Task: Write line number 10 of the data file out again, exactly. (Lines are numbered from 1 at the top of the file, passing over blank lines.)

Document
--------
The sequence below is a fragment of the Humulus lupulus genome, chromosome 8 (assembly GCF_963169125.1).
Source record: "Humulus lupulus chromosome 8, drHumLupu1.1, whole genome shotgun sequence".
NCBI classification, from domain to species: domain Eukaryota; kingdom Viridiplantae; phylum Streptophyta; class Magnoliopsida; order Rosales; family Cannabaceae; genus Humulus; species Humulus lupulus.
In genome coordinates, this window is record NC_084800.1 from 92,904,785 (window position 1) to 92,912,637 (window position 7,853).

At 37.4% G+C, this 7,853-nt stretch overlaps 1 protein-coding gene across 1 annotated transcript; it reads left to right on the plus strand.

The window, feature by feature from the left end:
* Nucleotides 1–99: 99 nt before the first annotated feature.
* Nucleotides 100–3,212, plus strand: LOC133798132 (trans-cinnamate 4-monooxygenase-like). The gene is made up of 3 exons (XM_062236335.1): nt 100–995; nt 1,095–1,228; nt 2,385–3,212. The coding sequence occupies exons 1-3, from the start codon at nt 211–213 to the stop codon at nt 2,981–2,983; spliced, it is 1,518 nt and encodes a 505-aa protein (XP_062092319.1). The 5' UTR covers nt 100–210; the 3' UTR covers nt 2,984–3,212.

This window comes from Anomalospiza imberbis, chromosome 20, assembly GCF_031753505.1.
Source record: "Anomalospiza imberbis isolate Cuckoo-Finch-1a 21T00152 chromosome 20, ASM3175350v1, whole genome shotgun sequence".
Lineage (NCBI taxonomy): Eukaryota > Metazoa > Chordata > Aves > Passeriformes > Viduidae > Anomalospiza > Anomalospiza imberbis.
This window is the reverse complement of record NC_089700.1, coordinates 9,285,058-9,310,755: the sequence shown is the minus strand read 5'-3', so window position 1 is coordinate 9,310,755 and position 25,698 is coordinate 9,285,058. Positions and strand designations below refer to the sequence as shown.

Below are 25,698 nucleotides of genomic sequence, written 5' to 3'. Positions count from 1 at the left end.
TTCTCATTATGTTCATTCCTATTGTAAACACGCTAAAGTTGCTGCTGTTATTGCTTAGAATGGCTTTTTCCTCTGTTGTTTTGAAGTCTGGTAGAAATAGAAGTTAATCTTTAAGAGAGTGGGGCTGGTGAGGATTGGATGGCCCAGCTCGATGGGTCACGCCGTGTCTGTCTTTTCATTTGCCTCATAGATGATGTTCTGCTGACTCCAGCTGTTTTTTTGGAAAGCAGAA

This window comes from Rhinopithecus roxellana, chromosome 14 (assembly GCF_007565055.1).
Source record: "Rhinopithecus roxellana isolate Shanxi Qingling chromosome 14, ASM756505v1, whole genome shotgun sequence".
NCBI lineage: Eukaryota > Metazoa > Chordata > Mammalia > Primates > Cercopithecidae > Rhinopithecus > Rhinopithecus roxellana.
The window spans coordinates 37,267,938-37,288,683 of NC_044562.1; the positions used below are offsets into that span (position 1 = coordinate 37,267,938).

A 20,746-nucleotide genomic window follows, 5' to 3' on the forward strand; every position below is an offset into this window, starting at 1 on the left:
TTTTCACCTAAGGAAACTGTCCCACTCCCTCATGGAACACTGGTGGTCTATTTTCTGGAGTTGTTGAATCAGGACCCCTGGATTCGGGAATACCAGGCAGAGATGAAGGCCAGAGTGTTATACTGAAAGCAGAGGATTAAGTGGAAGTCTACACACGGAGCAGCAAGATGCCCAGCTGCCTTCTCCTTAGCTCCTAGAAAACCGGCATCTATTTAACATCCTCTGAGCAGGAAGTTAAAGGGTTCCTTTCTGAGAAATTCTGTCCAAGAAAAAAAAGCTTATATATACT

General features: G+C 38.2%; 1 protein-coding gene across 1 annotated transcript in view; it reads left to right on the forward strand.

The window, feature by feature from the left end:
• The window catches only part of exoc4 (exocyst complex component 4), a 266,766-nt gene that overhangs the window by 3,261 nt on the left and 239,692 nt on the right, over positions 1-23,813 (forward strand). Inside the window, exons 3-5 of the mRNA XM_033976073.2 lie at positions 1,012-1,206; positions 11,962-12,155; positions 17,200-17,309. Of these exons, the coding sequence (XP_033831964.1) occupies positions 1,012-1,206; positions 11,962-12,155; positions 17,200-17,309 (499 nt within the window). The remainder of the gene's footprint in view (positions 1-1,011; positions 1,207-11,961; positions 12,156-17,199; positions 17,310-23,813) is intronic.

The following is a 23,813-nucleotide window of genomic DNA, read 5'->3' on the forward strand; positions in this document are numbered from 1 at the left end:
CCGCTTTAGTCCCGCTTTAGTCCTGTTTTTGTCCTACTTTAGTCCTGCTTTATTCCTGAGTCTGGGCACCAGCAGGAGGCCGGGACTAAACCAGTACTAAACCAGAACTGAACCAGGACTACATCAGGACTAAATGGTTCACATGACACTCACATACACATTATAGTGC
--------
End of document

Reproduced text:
Source record: "Anomalospiza imberbis isolate Cuckoo-Finch-1a 21T00152 chromosome 20, ASM3175350v1, whole genome shotgun sequence".